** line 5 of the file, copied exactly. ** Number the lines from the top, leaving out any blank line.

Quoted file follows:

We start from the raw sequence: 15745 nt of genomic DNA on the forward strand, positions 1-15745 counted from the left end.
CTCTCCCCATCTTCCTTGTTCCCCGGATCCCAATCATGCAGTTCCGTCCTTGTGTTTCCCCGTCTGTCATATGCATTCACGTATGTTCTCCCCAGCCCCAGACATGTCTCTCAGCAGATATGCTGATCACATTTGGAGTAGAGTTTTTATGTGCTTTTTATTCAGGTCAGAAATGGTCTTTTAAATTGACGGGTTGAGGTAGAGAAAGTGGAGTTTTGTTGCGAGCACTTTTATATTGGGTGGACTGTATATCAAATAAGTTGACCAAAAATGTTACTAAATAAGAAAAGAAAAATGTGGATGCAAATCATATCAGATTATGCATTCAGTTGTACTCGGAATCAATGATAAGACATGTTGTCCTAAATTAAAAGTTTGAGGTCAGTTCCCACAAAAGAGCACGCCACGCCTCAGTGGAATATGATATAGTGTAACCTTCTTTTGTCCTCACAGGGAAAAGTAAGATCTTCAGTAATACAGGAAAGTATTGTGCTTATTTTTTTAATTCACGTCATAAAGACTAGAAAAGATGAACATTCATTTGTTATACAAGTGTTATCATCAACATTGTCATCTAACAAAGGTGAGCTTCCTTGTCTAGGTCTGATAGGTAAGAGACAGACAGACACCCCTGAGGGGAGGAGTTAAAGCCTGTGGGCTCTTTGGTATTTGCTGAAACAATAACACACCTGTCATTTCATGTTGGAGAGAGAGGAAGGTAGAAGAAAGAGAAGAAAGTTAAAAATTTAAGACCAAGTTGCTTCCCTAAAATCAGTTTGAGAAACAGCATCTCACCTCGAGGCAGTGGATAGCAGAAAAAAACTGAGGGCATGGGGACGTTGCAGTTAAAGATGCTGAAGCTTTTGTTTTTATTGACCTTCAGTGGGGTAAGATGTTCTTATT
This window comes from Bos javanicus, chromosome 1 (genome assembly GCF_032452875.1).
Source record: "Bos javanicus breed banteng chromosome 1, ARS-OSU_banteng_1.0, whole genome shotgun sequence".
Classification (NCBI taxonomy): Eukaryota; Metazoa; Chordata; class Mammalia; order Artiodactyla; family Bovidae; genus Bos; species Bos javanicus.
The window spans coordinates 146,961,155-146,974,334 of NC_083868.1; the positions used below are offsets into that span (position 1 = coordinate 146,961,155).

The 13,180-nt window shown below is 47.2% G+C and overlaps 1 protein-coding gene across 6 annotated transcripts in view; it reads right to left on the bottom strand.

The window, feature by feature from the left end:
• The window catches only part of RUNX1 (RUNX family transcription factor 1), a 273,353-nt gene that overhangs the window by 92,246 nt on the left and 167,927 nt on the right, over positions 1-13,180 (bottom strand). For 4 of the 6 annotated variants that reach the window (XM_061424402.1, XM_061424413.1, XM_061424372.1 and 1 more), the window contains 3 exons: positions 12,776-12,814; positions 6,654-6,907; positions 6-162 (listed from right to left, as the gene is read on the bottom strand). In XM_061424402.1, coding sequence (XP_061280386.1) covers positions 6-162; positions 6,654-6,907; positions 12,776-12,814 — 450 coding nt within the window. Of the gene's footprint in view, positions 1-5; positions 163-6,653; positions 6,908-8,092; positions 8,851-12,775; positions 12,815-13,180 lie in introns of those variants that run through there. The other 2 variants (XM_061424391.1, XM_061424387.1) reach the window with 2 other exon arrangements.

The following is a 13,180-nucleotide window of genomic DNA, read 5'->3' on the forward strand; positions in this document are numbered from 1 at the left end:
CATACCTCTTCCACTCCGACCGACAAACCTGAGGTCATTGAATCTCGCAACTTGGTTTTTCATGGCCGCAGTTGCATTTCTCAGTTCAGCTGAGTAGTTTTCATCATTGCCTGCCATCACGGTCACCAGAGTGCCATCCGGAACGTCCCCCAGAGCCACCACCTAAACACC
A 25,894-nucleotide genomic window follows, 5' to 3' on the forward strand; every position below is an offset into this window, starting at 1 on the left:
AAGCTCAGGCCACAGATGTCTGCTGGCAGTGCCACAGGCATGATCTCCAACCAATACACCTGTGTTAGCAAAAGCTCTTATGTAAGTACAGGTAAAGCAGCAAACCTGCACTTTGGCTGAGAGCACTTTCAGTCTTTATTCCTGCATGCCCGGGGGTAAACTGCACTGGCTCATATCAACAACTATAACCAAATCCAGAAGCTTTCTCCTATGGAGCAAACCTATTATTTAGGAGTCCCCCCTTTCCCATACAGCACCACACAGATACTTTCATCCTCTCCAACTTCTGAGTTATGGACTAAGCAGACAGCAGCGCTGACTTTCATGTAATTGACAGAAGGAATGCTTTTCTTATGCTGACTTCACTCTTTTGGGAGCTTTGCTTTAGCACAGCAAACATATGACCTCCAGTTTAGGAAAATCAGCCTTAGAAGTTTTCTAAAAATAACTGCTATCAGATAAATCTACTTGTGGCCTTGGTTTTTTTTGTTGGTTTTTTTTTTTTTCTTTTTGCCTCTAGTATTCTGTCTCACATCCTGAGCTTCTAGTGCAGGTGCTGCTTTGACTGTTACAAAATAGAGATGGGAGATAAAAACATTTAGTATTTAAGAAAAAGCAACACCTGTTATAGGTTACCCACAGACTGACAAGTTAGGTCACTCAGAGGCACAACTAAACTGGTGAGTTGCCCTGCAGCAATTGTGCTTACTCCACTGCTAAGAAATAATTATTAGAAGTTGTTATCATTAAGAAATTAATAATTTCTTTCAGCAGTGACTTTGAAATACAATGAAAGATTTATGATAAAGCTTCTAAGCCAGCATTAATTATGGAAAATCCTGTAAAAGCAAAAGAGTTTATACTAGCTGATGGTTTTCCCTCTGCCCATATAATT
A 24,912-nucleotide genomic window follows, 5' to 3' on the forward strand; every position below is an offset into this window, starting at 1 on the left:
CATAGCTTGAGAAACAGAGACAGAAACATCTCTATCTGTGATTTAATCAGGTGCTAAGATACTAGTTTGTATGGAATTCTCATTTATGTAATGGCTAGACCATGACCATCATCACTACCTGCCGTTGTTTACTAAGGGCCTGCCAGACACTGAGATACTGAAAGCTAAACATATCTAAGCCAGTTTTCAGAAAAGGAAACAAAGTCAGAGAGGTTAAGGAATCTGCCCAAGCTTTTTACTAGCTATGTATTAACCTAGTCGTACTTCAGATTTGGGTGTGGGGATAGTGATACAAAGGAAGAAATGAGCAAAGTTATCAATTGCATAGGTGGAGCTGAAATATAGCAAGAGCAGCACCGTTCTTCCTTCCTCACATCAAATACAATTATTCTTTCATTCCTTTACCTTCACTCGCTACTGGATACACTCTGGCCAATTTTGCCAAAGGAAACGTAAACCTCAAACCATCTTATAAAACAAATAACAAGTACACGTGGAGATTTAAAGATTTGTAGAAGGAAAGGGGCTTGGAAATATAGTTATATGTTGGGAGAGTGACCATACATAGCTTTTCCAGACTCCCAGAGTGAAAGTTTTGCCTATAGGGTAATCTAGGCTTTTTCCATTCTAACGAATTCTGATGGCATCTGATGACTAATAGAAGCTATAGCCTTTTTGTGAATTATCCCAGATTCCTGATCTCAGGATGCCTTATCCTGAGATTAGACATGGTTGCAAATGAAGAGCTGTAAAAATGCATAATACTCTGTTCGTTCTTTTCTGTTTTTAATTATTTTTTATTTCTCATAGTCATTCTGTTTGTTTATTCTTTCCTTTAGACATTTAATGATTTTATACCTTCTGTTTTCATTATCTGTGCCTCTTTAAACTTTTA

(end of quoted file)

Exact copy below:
Classification (NCBI taxonomy): Eukaryota; Metazoa; Chordata; class Mammalia; order Artiodactyla; family Bovidae; genus Bos; species Bos javanicus.